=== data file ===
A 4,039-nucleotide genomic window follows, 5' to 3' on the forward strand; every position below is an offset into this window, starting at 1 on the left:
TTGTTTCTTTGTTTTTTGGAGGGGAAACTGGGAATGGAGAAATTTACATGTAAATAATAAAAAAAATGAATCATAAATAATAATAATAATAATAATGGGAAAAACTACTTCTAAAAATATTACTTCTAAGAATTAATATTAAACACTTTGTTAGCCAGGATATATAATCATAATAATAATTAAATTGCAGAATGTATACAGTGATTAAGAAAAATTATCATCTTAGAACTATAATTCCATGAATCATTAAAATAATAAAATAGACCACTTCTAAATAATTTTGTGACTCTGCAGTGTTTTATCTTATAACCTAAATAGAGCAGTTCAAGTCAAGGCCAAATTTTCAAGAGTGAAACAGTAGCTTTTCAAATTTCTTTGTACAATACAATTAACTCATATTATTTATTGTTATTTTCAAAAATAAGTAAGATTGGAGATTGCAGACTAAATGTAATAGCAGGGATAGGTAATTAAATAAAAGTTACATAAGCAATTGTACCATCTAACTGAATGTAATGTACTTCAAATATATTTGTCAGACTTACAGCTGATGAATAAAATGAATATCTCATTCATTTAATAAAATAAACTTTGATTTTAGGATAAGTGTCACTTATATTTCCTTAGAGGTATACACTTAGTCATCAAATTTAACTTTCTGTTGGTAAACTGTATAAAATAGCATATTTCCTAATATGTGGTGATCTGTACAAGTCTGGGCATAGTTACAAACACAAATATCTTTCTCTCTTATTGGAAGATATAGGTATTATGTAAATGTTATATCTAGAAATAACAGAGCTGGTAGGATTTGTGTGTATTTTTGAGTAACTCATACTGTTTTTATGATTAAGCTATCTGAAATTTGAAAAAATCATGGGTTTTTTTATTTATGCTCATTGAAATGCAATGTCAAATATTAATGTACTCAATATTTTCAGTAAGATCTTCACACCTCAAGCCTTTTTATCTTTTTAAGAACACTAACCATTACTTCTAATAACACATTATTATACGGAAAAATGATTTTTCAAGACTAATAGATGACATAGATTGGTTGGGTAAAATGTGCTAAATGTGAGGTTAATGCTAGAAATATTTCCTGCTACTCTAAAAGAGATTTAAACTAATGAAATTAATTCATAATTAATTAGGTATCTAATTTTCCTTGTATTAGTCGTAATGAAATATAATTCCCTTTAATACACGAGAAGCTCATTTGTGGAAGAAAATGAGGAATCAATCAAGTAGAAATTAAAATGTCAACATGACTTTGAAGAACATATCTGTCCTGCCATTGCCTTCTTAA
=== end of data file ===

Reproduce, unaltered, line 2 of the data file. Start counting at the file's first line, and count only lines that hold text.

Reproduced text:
TTGTTTCTTTGTTTTTTGGAGGGGAAACTGGGAATGGAGAAATTTACATGTAAATAATAAAAAAAATGAATCATAAATAATAATAATAATAATAATGGGAAAAACTACTTCTAAAAATATTACTTCTAAGAATTAATATTAAACACTTTGTTAGCCAGGATATATAATCATAATAATAATTAAATTGCAGAATGTATACAGTGATTAAGAAAAATTATCATCTTAGAACTATAATTCCATGAATCATTAAAATAATAAAATAGACCACTTCTAAATAATTTTGTGACTCTGCAGTGTTTTATCTTATAACCTAAATAGAGCAGTTCAAGTCAAGGCCAAATTTTCAAGAGTGAAACAGTAGCTTTTCAAATTTCTTTGTACAATACAATTAACTCATATTATTTATTGTTATTTTCAAAAATAAGTAAGATTGGAGATTGCAGACTAAATGTAATAGCAGGGATAGGTAATTAAATAAAAGTTACATAAGCAATTGTACCATCTAACTGAATGTAATGTACTTCAAATATATTTGTCAGACTTACAGCTGATGAATAAAATGAATATCTCATTCATTTAATAAAATAAACTTTGATTTTAGGATAAGTGTCACTTATATTTCCTTAGAGGTATACACTTAGTCATCAAATTTAACTTTCTGTTGGTAAACTGTATAAAATAGCATATTTCCTAATATGTGGTGATCTGTACAAGTCTGGGCATAGTTACAAACACAAATATCTTTCTCTCTTATTGGAAGATATAGGTATTATGTAAATGTTATATCTAGAAATAACAGAGCTGGTAGGATTTGTGTGTATTTTTGAGTAACTCATACTGTTTTTATGATTAAGCTATCTGAAATTTGAAAAAATCATGGGTTTTTTTATTTATGCTCATTGAAATGCAATGTCAAATATTAATGTACTCAATATTTTCAGTAAGATCTTCACACCTCAAGCCTTTTTATCTTTTTAAGAACACTAACCATTACTTCTAATAACACATTATTATACGGAAAAATGATTTTTCAAGACTAATAGATGACATAGATTGGTTGGGTAAAATGTGCTAAATGTGAGGTTAATGCTAGAAATATTTCCTGCTACTCTAAAAGAGATTTAAACTAATGAAATTAATTCATAATTAATTAGGTATCTAATTTTCCTTGTATTAGTCGTAATGAAATATAATTCCCTTTAATACACGAGAAGCTCATTTGTGGAAGAAAATGAGGAATCAATCAAGTAGAAATTAAAATGTCAACATGACTTTGAAGAACATATCTGTCCTGCCATTGCCTTCTTAA